Non-surgical treatment of temporomandibular disorders continues to be the most effective way of managing over 80% of patients. There are numerous non-surgical treatments for temporomandibular disorders. These involve not one but a number of different specialist practitioners who come together under the umbrella of a multidisciplinary team. Although each treatment will be discussed separately, for optimal success they are best used in combination, depending on the patient's needs. 127

Explanation and reassurance

Probably the most important part of the treatment of temporomandibular disorders is to explain to the patient the cause and nature of the disorder, and to reassure them of the benign nature of the condition. Many patients will benefit from the reassurance that the symptoms of the temporomandibular disorder they are experiencing is not a “cancer.” A thorough evaluation should effectively rule out more sinister possible causes.

Patient education and self care

A self care routine should include the following: limitation of mandibular function, habit awareness and modification, a home exercise programme, and avoiding stress. Voluntary limitation of mandibular function is encouraged to promote rest or immobilisation of muscular and articular structures–much the same as an athlete would rest an injured joint. Hence, the patient is advised to eat soft foods and avoid those that need a lot of chewing, and is discouraged from wide yawning, singing, chewing gum, and any other activities that would cause excessive jaw movement. Massaging the affected muscles and applying moist heat will promote muscle relaxation and help soothe aching or tired muscles. Patients should also be advised to identify the source(s) of stress, and try and change their lifestyle accordingly.

Drug treatment

If used properly as part of a comprehensive management programme, drugs can be a valuable help in relieving symptoms.1252829 No single drug has been proved to be effective for all cases of temporomandibular disorders. Practitioners treating patients with temporomandibular disorders should be conversant with the different families of drugs including non-steroidal anti-inflammatory drugs, opiates, muscle relaxants, tranquillisers, and antidepressants.

The analgesic effects of non-steroidal anti-inflammatory drugs is specific only in cases of temporomandibular disorders where pain is the result of an inflammatory process such as synovitis or myositis. For moderate to severe pain, opiates are best prescribed for a short period because of they can be highly addictive. At the doses usually prescribed clinically, opiates are more effective in dampening the patient's emotional response to pain than eliminating the pain itself. Where high levels of emotional stress are associated with temporomandibular disorders, tranquillising drugs such as benzodiazepines, or less commonly phenothiazines, are used to help the patient cope with stress by reducing their perception or reaction to it. Low doses of tricyclic antidepressants also help chronic orofacial pain such as that found in longstanding cases of temporomandibular disorders (table). Tricyclic antidepressants are best prescribed in gradually increasing doses over three and sometimes up to six months.

The danger of drug abuse is compounded by the “take as needed” philosophy of prescribing. This tends to provide brief periods of relief, but with more frequent pain cycles, decreased effectiveness, and ultimately overuse or abuse of the medication.252829 Medication prescribed for temporomandibular disorders should be taken at regular intervals–not “as required”–and for a specified period of time.29

Drug treatment for temporomandibular disorders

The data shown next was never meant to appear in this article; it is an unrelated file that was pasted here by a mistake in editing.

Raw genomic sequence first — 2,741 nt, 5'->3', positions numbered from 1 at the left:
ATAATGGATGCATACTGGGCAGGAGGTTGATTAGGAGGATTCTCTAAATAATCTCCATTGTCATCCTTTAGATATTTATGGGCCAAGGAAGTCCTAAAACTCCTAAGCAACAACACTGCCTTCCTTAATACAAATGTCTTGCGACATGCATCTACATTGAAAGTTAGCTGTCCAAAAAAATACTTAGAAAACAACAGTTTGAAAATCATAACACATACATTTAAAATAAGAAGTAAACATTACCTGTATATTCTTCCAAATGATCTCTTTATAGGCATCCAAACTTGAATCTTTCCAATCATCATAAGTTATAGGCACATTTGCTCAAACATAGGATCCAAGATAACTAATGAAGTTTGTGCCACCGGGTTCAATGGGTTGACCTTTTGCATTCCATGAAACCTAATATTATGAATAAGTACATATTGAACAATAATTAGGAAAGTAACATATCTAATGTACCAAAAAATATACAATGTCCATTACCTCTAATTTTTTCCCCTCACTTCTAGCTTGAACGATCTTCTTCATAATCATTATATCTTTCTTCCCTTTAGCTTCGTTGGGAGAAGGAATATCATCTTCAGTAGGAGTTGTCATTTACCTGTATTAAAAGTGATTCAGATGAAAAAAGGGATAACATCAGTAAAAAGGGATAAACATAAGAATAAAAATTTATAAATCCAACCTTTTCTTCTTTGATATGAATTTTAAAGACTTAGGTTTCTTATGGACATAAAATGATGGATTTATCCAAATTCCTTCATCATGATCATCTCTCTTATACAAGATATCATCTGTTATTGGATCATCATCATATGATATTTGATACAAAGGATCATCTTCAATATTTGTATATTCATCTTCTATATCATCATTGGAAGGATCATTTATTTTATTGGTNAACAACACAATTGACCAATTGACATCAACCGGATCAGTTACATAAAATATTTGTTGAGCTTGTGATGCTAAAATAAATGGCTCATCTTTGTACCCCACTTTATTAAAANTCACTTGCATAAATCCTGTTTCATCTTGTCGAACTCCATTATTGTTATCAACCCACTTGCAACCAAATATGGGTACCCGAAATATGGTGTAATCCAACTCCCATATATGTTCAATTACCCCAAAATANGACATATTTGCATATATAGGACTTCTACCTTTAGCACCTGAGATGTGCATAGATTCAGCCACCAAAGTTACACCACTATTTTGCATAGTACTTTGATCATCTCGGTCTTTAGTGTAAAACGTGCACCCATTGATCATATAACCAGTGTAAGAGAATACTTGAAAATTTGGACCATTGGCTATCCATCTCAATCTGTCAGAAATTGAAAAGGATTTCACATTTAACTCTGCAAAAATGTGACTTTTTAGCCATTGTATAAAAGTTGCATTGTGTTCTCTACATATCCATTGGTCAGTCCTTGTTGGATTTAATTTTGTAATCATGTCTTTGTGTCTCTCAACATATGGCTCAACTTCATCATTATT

View this table:

Occlusal therapy

The most common form of treatment provided by dentists for temporomandibular disorders is occlusal appliance therapy. This may be referred to as a bite raising appliance, occlusal splint, or a bite guard. It is a removable device, usually made of hard acrylic, that is custom made to fit over the occlusal surfaces of the teeth. Although occlusal appliance therapy has been shown clinically to alleviate symptoms of temporomandibular disorders in over 70% of patients, the physiological basis of the response to treatment has never been well understood. 3031


The aim of physiotherapy is to restore normal mandibular function by a number of physical techniques that serve to relieve musculoskeletal pain and promote healing of tissues.32 Close cooperation with a physiotherapist who is well versed in the management of musculoskeletal disorders of the head and neck is essential.

Behavioural therapy

Where persistent habits exacerbate or maintain the temporomandibular disorder and these cannot be modified easily by simple patient awareness, a structured programme of cognitive behavioural therapy may be required. Behavioural modification strategies may include counselling on lifestyle, relaxation therapy, hypnosis, and biofeedback.33


Occasionally, temporomandibular disorders may be the somatic expression of an underlying psychological or psychiatric disorder such as depression or a conversion disorder.34 35 The best clue to this possibility is when a patient's suffering seems to be excessive or persistent, beyond what would be normal for that condition. In these patients, referral to a psychiatrist or clinical psychologist is a mandatory part of the overall management strategy.

Surgical treatment

Published reports show that about 5% of patients undergoing treatment for temporomandibular disorders require surgery.36 A range of surgical procedures is currently used to treat temporomandibular disorders, ranging from temporomandibular joint arthrocentesis and arthroscopy to the more complex open joint surgical procedures, referred to as arthrotomy.37 Oral and maxillofacial surgeons with a special interest in this area often prefer patients to have undergone a period of non-surgical treatment before seeking a surgical opinion. The benefits and limitations of each of the surgical procedures are readily determined on an individual case basis.3637


The general medical practitioner has an important part to play in the diagnosis and management of patients with temporomandibular disorders since a substantial proportion will attend their general medical practitioner for an initial consultation. General medical practitioners should therefore be familiar with the key features of temporomandibular disorders and be prepared to play a part in managing these patients, especially in the areas of drug treatment and counselling.


Funding: None.

Conflict of interest: None.


View Abstract

Log in

Log in through your institution


* For online subscription